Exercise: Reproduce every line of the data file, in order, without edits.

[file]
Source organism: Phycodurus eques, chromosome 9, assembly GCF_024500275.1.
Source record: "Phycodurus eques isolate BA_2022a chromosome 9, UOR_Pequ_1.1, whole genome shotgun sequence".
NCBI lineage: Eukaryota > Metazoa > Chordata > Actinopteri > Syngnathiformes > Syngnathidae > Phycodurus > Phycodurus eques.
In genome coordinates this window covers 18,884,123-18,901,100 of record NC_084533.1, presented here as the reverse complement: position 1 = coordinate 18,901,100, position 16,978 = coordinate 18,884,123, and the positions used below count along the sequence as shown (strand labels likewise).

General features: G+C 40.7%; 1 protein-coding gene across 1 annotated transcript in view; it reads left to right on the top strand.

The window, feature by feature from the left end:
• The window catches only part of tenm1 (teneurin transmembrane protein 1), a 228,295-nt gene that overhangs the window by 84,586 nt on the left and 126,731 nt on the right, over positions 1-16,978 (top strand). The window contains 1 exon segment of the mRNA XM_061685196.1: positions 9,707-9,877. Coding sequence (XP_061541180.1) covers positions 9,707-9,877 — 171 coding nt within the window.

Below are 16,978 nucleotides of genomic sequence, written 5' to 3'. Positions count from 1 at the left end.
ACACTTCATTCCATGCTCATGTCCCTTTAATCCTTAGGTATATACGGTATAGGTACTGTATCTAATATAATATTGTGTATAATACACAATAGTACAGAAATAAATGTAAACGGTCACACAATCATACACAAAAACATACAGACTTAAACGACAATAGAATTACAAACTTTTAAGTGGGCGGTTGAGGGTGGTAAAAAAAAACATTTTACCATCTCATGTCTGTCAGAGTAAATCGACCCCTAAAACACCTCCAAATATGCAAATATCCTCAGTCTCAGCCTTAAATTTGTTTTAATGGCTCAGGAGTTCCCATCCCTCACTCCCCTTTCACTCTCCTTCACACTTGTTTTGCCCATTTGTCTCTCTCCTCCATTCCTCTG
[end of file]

Source organism: Phycodurus eques, chromosome 9, assembly GCF_024500275.1.
Source record: "Phycodurus eques isolate BA_2022a chromosome 9, UOR_Pequ_1.1, whole genome shotgun sequence".
NCBI lineage: Eukaryota > Metazoa > Chordata > Actinopteri > Syngnathiformes > Syngnathidae > Phycodurus > Phycodurus eques.
In genome coordinates this window covers 18,884,123-18,901,100 of record NC_084533.1, presented here as the reverse complement: position 1 = coordinate 18,901,100, position 16,978 = coordinate 18,884,123, and the positions used below count along the sequence as shown (strand labels likewise).

General features: G+C 40.7%; 1 protein-coding gene across 1 annotated transcript in view; it reads left to right on the top strand.

The window, feature by feature from the left end:
• The window catches only part of tenm1 (teneurin transmembrane protein 1), a 228,295-nt gene that overhangs the window by 84,586 nt on the left and 126,731 nt on the right, over positions 1-16,978 (top strand). The window contains 1 exon segment of the mRNA XM_061685196.1: positions 9,707-9,877. Coding sequence (XP_061541180.1) covers positions 9,707-9,877 — 171 coding nt within the window.

Below are 16,978 nucleotides of genomic sequence, written 5' to 3'. Positions count from 1 at the left end.
ACACTTCATTCCATGCTCATGTCCCTTTAATCCTTAGGTATATACGGTATAGGTACTGTATCTAATATAATATTGTGTATAATACACAATAGTACAGAAATAAATGTAAACGGTCACACAATCATACACAAAAACATACAGACTTAAACGACAATAGAATTACAAACTTTTAAGTGGGCGGTTGAGGGTGGTAAAAAAAAACATTTTACCATCTCATGTCTGTCAGAGTAAATCGACCCCTAAAACACCTCCAAATATGCAAATATCCTCAGTCTCAGCCTTAAATTTGTTTTAATGGCTCAGGAGTTCCCATCCCTCACTCCCCTTTCACTCTCCTTCACACTTGTTTTGCCCATTTGTCTCTCTCCTCCATTCCTCTG